Duckman began life as an underground comic created by Everett Peck. It gathered to itself quite a cult following, and like all such things caught the attention of Hollywood. The USA Network took a chance on the quirky property and cast Seinfeld’s Jason Alexander to voice the crude character. And so Duckman’s wife was killed, and he was forced to rent his own house from his sister-in-law, who was left the estate by Duckman’s wife. His life pretty much sucked. Not only was he renting in his own house, but he was also living with his overbearing sister-in-law and his grandma, who basically just sat around and farted all day long. Duckman considered himself an ace private detective and ran an agency with his partner, Cornfed. Cornfed was voiced by Gregg Berger and was a Jack Webb Sgt. Friday clone. He was the actual brains behind the partnership. Crimes either got solved because Cornfed solved them or Duckman literally stumbled into the answer. His conscience would be found in two talking teddy bears he kept at the office, Fluffy and Uranus. Like Kenny on South Park, the bears would often meet grisly demises, only to return again in the next episode as if nothing at all had happened. Women, particularly damsels in distress, were often depicted as large-breasted and somewhat dimwitted. Most of the humor was decidedly adult. It was not a cartoon intended for children.
The animation was farmed out to Asian companies and was often a hodgepodge of various styles. There was a determined effort to catch some of the 1940’s style in the backgrounds and props for the show. Characters were often a mix of some animal, known or unknown, and humans. Duckman himself was almost a stick figure. He had a pole for a body, a beak and his eyes existed in his glasses which could be moved in almost any way imaginable. The show aired between 1993 and 1997, never gaining a huge audience but keeping a somewhat cult following. Much of the music was provided by Frank Zappa, and the cartoon certainly followed his offbeat satirical bent. Zappa’s daughter Dweezil was a regular on the series. Zappa died before the show really got going, however, so he was never able to fully appreciate the run.
The show did attract some pretty big names as guest voice cast throughout its run. You’ll hear the likes of Bruce Weitz, Crispin Glover, Mitzi McCall, Jim Cummings, Tim Curry, Andrea Martin, Kevin McBride, John Spencer, Bobcat Goldthwait, John Byner, Terri Garr, John Astin, Denise Miller, Heather Locklear, June Lockhart, James Belushi, Ed Asner, George Kennedy, John Pankow, Ben Stiller, and Ed Begley, Jr.
For those who have never seen Duckman, he’s a PI, a private investigator of the worst kind, a tricky dick with worse morals than a porno director at a Catholic girl’s convention. He almost never solves a case even with his trusty sidekick pig, Cornfed, at his side. In addition to being unable to solve a case, he finds himself in the worst trouble, whether it’s sexual harassment, being president of a third world country, or landing himself in a mental institution because of public ranting.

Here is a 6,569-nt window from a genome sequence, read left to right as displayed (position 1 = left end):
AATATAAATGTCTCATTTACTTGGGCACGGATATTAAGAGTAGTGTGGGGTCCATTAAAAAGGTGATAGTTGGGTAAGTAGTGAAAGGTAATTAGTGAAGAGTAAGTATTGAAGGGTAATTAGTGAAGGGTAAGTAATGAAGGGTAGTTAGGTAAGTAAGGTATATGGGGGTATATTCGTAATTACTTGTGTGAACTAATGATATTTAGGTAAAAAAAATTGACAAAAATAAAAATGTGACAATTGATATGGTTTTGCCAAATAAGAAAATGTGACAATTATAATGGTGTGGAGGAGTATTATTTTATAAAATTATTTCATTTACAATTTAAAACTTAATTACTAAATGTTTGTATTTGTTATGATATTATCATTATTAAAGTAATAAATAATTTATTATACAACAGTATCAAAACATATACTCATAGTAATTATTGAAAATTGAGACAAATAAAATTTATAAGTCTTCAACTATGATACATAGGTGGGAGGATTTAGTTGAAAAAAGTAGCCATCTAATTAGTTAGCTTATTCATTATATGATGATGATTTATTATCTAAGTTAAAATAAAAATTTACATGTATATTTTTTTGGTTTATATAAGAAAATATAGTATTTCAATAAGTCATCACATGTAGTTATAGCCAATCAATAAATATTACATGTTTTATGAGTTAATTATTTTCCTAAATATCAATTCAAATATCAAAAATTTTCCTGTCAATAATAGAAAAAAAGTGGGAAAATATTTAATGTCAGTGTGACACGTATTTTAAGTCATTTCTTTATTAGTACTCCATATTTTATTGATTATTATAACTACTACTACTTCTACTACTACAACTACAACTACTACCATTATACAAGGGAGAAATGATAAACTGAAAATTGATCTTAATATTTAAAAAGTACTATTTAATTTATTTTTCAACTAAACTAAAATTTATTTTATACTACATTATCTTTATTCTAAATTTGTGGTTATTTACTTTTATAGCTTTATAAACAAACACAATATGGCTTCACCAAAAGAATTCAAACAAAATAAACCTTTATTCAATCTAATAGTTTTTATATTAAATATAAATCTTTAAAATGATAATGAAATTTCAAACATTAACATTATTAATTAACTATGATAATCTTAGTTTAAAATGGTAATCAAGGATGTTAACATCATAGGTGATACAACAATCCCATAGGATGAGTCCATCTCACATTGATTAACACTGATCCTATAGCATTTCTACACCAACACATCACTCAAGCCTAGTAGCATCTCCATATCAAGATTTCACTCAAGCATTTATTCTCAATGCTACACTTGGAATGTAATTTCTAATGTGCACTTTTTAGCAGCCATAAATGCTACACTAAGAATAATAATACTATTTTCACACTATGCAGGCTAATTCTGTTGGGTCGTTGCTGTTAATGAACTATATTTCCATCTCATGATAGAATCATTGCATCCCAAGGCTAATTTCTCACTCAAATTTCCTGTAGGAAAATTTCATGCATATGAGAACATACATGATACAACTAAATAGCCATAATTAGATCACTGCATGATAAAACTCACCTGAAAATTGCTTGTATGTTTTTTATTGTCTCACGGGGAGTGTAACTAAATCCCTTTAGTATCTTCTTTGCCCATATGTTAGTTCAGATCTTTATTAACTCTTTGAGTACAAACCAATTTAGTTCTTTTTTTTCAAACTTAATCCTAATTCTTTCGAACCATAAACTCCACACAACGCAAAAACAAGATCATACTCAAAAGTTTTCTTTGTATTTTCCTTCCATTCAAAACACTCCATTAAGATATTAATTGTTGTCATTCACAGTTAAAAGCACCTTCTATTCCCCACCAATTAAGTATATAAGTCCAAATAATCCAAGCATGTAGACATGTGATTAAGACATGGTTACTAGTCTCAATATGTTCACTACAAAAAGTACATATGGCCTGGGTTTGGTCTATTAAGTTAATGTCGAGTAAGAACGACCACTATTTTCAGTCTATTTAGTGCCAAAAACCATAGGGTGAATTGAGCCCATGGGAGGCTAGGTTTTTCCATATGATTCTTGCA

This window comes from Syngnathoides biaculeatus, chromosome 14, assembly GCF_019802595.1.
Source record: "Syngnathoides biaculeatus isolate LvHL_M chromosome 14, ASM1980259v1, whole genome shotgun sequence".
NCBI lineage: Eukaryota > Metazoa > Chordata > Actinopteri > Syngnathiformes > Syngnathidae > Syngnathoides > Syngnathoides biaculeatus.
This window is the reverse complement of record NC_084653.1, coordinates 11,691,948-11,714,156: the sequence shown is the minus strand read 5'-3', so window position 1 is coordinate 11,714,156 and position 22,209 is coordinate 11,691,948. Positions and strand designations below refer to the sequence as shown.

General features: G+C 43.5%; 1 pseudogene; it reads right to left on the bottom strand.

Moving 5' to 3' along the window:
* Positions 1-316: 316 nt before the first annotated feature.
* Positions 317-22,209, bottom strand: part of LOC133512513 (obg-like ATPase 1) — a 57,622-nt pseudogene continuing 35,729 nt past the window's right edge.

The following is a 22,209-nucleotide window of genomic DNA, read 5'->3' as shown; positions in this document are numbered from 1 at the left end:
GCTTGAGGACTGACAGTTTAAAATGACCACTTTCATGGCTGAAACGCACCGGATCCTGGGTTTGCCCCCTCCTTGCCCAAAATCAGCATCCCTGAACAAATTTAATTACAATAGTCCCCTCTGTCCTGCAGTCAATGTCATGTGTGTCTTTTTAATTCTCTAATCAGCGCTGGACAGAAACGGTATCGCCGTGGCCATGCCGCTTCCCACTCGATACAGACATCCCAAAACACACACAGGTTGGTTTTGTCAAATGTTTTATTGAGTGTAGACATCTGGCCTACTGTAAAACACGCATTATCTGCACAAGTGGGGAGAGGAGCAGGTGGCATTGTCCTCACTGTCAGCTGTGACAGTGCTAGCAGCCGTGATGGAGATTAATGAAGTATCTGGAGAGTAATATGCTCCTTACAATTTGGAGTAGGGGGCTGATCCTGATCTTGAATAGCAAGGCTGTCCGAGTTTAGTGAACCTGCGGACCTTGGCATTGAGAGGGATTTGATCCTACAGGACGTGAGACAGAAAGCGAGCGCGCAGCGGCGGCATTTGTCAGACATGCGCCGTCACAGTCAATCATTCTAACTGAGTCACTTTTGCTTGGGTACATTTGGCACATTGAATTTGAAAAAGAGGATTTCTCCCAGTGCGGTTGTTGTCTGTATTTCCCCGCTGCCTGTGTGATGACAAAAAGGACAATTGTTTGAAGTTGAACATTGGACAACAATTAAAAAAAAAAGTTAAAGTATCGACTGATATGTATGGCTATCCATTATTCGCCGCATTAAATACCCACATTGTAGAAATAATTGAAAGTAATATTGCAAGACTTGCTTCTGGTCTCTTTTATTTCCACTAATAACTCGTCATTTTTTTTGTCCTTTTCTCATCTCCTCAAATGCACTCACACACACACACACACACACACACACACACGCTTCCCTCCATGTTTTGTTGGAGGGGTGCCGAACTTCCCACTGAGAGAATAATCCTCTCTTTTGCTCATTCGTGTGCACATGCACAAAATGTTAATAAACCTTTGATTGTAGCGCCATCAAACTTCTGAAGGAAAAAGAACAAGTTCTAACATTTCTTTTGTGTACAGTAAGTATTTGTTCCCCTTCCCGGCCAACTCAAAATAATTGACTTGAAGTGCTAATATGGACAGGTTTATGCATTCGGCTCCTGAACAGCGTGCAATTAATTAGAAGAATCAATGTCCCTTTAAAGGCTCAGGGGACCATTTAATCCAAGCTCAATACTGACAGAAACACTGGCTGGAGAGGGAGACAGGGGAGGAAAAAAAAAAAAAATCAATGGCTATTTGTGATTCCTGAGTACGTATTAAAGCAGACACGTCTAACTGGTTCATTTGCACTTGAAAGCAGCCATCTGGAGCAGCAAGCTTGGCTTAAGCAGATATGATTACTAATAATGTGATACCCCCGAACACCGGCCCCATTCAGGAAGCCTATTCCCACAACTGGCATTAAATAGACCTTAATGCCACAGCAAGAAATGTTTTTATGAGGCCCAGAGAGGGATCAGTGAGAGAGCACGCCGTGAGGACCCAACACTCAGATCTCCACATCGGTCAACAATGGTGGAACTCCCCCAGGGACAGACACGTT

At home, it is more of the same. He is the father of three children. There is Ajax, his eldest son who consistently refers to his father as “dod”. There are also the twins: Charles and Mambo, who are rather unique since they are also Siamese. Then there is Bernice, Duckman’s sister-in-law. Bernice is obsessed about fitness and hating Duckman. His wife Beatrice (whom Bernice is identical to) is no longer with us, or so it would seem.
There are other characters that round out the series. There are Fluffy and Uranus, who are secretaries for Duckman’s PI business. They also look like Carebears. King Chicken is Duckman’s arch-enemy who must end every fiendish plot with “Mwah ha haa, bawk bawk bawk!” But one thing set this show apart was the appalling use of celebrities as extras. King Chicken was voiced by Tim Curry. John Astin voiced the role of Terry Duke Tetzloff. Ben Stein voiced the role of Dr…Ben Stein. Cameos also included Ice T, Gilbert Gottfried, and Judy Tenuta among others.
Somewhere in a mere twenty two minutes, Duckman composes more sick and dirty jokes than your uncle who was taken away by the police when you were eight for indecent exposure. But like your uncle, it feels like home. Sarcastic, downtrodden humor that makes you laugh even though you might hate yourself for doing so. Its topical humor remains relevant today even when other shows have lost their flair. I venture to say it has even improved with age as so few cartoon shows actually do. This show also featured Jason Alexander before he became so famous for being in Seinfeld. The only real weak point of the show was the tendency to make the show more into a family sitcom instead of about Duckman and Cornfed and their public investigator cases. The best jokes are easily when Duckman is on the case and trying to schmooze some client into hiring him. The very first episode in the set, Noir Gang, is a great example.
You get all four seasons on 10 discs with a pretty good collection of short extras.
Duckman is as crude as South Park without being near as funny. Too many of the references are so obvious that it ends up appearing forced. There’s nothing subtle about this mess. I had heard a lot about the show and so was eager to try it out. The experience left me with a feeling of: Huh? Stay away from this show. If you pop a disc in, pretty soon you’ll be asking yourself, “What the hell are you starin’ at?”
Written By Gino Sassani and Michael Durr